Can DVT be Prevented and/or Treated?

YES. Injectable blood-thinning drugs and mechanical leg compression devices are highly effective in preventing DVT and PE, and are widely available. Unfortunately, doctors and hospitals often fail to properly prescribe the above preventive measures for patients who are at risk. When being admitted to the hospital for surgery or a medical illness, patients and family members should ask their physicians and nurses what measures are being taken to prevent DVT.

If you or a family member are diagnosed with DVT, consider discussing the following treatment options with your health care provider:

Anticoagulant Drugs

Blood clots (DVT) are most often treated with anticoagulant drugs (also referred to as blood-thinning drugs). Blood-thinning drugs are very effective in treating DVT and preventing Pulmonary Embolism (PE).  There are many options for blood thinning drugs now – they can be given through an intravenous line (heparin), injected under the skin (low molecular weight heparins), or in pill form (warfarin, dabigatran, rivaroxaban, apixaban, edoxaban).

Patients with DVT typically require treatment with these medications for at least 3 – 6 months.

Graduated Elastic Compression Stockings

Patients with DVT can benefit from wearing properly-fitted, prescription elastic compression stockings on a daily basis to reduce their leg swelling.  Because the leg can be very swollen and tender during the initial days after DVT diagnosis, wrapping of the leg with compressive bandages is sometimes used before converting the patient to stockings.

Inferior Vena Cava Filters

Certain patients may be unable to take anti-coagulant medications because of increased risk or occurrence of bleeding which may be associated with an underlying medical condition. To catch any blood clots that are moving towards the lungs, these patients may undergo a minor procedure to place a small metal “filter” device within the large vein in the abdomen (inferior vena cava (IVC) that drains blood from the legs and the lower body. When it becomes safe to start blood-thinning drugs, the filter should be removed in a separate minor procedure.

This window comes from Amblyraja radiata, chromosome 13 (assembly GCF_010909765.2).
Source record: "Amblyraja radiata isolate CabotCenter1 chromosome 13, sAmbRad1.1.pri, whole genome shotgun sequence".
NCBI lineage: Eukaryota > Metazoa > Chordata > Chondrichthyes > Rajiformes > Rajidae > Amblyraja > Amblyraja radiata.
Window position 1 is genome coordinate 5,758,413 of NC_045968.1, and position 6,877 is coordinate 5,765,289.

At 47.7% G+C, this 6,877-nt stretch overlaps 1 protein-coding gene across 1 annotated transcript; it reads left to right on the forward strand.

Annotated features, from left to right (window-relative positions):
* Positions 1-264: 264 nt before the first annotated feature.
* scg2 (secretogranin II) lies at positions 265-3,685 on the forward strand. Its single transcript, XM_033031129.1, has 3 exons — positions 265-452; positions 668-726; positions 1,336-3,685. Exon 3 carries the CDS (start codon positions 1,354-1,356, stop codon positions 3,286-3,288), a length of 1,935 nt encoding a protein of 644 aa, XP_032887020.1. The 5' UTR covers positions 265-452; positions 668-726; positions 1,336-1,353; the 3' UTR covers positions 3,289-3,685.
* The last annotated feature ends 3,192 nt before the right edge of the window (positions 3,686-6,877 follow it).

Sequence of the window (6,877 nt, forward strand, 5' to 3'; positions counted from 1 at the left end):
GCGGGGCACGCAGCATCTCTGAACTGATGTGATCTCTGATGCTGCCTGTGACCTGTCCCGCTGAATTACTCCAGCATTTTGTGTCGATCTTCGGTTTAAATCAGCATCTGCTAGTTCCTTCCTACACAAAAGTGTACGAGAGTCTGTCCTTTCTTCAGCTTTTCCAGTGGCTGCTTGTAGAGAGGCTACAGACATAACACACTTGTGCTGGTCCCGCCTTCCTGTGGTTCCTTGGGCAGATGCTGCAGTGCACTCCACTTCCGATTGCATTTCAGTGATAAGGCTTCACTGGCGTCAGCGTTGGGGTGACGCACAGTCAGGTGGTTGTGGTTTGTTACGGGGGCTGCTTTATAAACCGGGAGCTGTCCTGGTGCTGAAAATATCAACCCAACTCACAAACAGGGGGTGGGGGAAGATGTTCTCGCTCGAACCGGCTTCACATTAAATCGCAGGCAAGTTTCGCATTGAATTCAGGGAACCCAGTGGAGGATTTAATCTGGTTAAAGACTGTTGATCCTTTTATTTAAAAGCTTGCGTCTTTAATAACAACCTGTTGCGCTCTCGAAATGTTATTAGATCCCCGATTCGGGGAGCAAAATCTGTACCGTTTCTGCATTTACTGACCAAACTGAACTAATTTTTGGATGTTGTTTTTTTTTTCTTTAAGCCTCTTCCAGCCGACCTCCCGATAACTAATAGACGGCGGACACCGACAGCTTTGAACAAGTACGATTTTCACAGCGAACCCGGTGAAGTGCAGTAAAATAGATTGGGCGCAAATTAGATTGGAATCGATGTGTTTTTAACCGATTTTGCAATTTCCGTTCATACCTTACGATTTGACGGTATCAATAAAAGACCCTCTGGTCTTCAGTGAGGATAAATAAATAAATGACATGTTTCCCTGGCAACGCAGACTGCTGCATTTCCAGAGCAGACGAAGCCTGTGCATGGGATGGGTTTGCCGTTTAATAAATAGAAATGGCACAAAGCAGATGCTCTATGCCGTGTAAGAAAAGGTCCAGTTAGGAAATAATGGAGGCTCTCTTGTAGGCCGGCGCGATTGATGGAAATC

Pharmacomechanical Catheter-Directed Thrombolysis (PCDT)

In addition to blood-thinning drugs, some patients with DVT may also be treated using Pharmacomechanical Catheter-Directed Thrombolysis (PCDT). This refers to a procedure that involves the administration of clot-busting drug directly into the blood clot through a specially designed catheter (plastic tube) or catheter-mounted device that may also break up the clot and/or remove the clot fragments. The ATTRACT Trial that we conducted found that PCDT did not prevent PTS from developing and did increase the risk of bleeding complications; however, PCDT seemed to improve recovery from DVT (by reducing leg pain and swelling) and reduce the severity of PTS.  This is why it is used only in a small subset of DVT patients.

References

  1. The Surgeon General’s Call to Action to Prevent Deep Vein Thrombosis and Pulmonary Embolism. U.S. Department of Health and Human Services report, 2008.
  2. Kahn SR, Shrier I, Julian JA, et al. Determinants and time course of the postthrombotic syndrome after acute deep venous thrombosis. Ann Intern Med 2008; 149(10):698-707.
  3. Prandoni P, Lensing A, Cogo A, et al. The long term clinical course of acute deep venous thrombosis. Ann Intern Med 1996; 125:1-7.
  4. Kearon C, Kahn SR, Agnelli G, Goldhaber SZ, Raskob G, Comerota AJ. Antithrombotic therapy for venous thromboembolic disease. American College of Chest Physicians Evidence-Based Clinical Practice Guidelines (8th Ed). Chest 2008; 133:454S-545S.